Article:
“Dear Client.” That’s how the letter or message can begin.
The next few sentences are a little trickier; there is really no good way for someone to learn that his or her data has been stolen.
Unfortunately, getting a letter or electronic message is becoming an all too common occurrence. Globally, organizations can lose more than $100 billion a year to cyber attacks and fraud.
While a security breach might be one of the last things on your mind, the 2016 Travelers Risk Index report shows that it’s a top concern for customers and contractors. “Personal Privacy Loss and Identity Theft” went from barely ranking on its survey a few years ago to being No. 2, right behind “Financial Security.”
The expectation of cybersecurity has to be met with the same fervor and drive that you strive to meet all your other customer and resident expectations.
1. Engage and educate your employees. It’s important that you create a culture of security within your organization because security is everyone’s responsibility. If you don’t have buy-in from all your team members, you’re exposing your organization to unnecessary risk.
The majority of attackers gain access to networks by way of social engineering and the manipulation of a user within an organization, not by command-line hacking from a dark, Cheetos-filled basement somewhere as the movies often portray. Why would someone spend days trying to crack your accountant’s password when they can simply call your IT desk pretending to be your accountant and ask staff to reset it to something new?
2. Anti-virus. Having an up to date anti-virus deployed on all of desktops and servers is vital. An unprotected computer is an easy target for a motivated attacker. Don’t make it easy on them. Pay for anti-virus software and services and make sure it’s regularly updated by IT staff.
3. Password management. It’s important that you and your employees leverage strong, complicated passwords that aren’t easy to guess. There are now hacking applications you can plug into a computer that will run through the most common 10,000 passwords used in about four minutes, trying each of them. You’d be surprised how many folks with access to critical data have the password of “password,” or if they are feeling clever, “password1.” (Did this just guess your password? Go change it!)
4. Secure your networks. Without getting too technical, just know that having a firewall between your corporate network and the Internet is extremely important. If you don’t, there is very little stopping someone from freely accessing your data.
5. Secure your cloud. No matter what cloud provider or service you use, make sure you do your due diligence on its security practices. If the provider can’t easily and quickly tell you how your data is secured, odds are it isn’t.
Also, for any accounts used to access your organization’s data, make sure you have strong passwords and only access it by a computer you own or trust. If you access your cloud on an infected machine, a hacker could potentially learn your password and use it later on without your knowledge.
6. Protect your banking information. Make sure that all financial data, accounts, and records are kept secure and segregated from the rest of your organization’s general shared drives. If financial transactions are conducted electronically, ensure they are done over an encrypted connection and that your employees never e-mail account numbers, credit card information, or sensitive financial documents.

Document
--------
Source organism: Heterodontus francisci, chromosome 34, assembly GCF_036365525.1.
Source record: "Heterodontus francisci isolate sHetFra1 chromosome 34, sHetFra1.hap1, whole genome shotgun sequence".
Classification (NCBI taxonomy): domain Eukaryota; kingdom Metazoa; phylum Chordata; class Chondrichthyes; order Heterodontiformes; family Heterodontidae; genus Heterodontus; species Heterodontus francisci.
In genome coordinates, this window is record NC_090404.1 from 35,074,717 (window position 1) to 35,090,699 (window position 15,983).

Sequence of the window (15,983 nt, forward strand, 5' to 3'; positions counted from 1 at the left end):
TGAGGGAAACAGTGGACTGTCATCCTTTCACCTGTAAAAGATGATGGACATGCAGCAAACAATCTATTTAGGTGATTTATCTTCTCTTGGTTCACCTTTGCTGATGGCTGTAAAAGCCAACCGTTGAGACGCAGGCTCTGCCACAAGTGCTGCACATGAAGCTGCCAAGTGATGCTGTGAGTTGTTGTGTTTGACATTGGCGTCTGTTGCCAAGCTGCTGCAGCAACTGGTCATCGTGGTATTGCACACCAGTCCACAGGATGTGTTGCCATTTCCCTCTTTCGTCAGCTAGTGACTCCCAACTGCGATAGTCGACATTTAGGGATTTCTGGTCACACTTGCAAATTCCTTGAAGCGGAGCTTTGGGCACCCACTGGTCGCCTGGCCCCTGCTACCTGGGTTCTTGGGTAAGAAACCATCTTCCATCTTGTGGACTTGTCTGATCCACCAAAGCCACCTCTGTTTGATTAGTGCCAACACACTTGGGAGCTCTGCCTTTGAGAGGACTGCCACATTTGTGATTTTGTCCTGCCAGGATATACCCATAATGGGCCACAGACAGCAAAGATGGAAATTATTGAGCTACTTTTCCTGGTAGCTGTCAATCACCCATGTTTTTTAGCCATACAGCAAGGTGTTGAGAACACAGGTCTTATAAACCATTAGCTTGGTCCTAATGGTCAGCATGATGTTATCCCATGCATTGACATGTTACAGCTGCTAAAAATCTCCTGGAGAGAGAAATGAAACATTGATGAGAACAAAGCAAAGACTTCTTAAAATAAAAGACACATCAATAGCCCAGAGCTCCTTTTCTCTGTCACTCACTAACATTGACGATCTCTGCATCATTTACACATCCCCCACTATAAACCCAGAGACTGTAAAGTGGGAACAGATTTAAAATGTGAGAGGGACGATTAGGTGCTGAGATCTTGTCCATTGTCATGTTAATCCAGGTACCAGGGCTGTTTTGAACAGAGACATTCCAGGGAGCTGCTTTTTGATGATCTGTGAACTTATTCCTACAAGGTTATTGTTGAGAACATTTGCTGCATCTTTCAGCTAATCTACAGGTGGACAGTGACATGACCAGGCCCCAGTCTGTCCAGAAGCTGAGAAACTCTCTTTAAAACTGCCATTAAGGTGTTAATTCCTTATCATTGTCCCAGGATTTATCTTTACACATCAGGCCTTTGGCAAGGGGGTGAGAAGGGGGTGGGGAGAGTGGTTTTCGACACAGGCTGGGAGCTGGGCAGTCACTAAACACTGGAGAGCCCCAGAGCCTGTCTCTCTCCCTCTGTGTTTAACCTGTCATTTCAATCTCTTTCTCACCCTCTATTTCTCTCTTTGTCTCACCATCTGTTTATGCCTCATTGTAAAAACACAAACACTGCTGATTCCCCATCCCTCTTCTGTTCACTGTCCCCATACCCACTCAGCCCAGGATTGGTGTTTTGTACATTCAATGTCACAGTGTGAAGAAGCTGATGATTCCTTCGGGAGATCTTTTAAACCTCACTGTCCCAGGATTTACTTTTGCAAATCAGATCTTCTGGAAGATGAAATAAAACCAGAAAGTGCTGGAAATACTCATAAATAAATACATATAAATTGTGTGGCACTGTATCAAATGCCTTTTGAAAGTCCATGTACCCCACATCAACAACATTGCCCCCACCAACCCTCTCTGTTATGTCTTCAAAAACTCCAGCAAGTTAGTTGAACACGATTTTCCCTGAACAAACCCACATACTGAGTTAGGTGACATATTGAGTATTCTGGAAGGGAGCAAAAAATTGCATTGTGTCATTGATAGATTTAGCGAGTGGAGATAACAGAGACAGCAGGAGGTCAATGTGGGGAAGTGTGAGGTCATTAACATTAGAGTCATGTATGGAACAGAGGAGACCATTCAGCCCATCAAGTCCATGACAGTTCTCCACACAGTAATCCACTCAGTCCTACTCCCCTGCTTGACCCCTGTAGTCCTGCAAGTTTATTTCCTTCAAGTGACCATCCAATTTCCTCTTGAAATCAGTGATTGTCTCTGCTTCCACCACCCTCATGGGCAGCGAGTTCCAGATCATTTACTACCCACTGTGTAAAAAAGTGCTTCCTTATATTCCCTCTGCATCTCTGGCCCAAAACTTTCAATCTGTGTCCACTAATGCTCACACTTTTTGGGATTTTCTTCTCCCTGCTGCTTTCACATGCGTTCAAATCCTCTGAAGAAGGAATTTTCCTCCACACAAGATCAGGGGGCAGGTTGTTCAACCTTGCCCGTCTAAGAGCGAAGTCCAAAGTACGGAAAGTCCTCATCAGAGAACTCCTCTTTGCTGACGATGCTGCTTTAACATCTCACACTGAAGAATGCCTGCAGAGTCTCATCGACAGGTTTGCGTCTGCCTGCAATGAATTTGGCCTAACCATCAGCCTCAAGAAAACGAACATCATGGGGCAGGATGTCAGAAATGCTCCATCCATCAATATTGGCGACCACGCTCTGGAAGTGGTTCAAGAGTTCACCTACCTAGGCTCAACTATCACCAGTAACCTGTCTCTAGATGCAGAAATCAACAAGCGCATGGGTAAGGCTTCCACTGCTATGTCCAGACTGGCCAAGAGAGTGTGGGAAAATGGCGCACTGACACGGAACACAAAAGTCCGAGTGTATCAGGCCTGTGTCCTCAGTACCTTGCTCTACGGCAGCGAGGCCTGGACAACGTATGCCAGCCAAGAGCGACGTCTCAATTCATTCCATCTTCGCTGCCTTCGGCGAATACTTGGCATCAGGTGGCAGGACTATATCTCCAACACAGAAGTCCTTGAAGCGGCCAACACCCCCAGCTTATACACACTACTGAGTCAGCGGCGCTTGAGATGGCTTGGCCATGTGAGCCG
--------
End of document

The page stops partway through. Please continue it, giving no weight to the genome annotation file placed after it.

7. Backups. One of the most common types of breaches now being seen is called ransomware attacks. Instead of stealing data from your organization, these attackers find your critical data and then encrypt it (digitally locking you out of it), making it so only the person with the digital “key” can unlock and access that data.
The hackers then offer the victim access to this key for a large fee. If you’re hit with one of these attacks, you have two options: Pay the fee or restore the locked data from a recent backup. This is why backups are so important. Recently a large hospital, a police department, and a public school, along with literally thousands of other victims, have been forced to pay tens of thousands of dollars to get their data back.
Making sure your data is backed and stored separately from your main repository can help protect you from these attacks.
8. Physical security. This one is self-explanatory but you’d be surprised how much client data is left lying around the office. Ensure your trusted employees and finance team lock away any sensitive documents when they aren’t working with them.
9. Mobile devices. While they are a convenience and increase productivity of the staff, mobile devices mean that your clients’ sensitive data can potentially walk out your organization’s door without you ever knowing it. Make sure that all mobile devices used to access organizational data have passwords—your e-mail server can force this requirement.
If you have employees that use laptops, you should look at having the hard drives for those machines encrypted. Most modern operating systems have encryption built in, you just have to enable the feature, and it’s foolish not to leverage it. If an employee accidently leaves a laptop on a plane or in the back of a taxi, you’ll be guaranteed that all data on it is secure and protected.
Your organization, your brand, and your bottom line depend on the trust you develop with other individuals. Handling the items listed above will go a long way in protecting all three.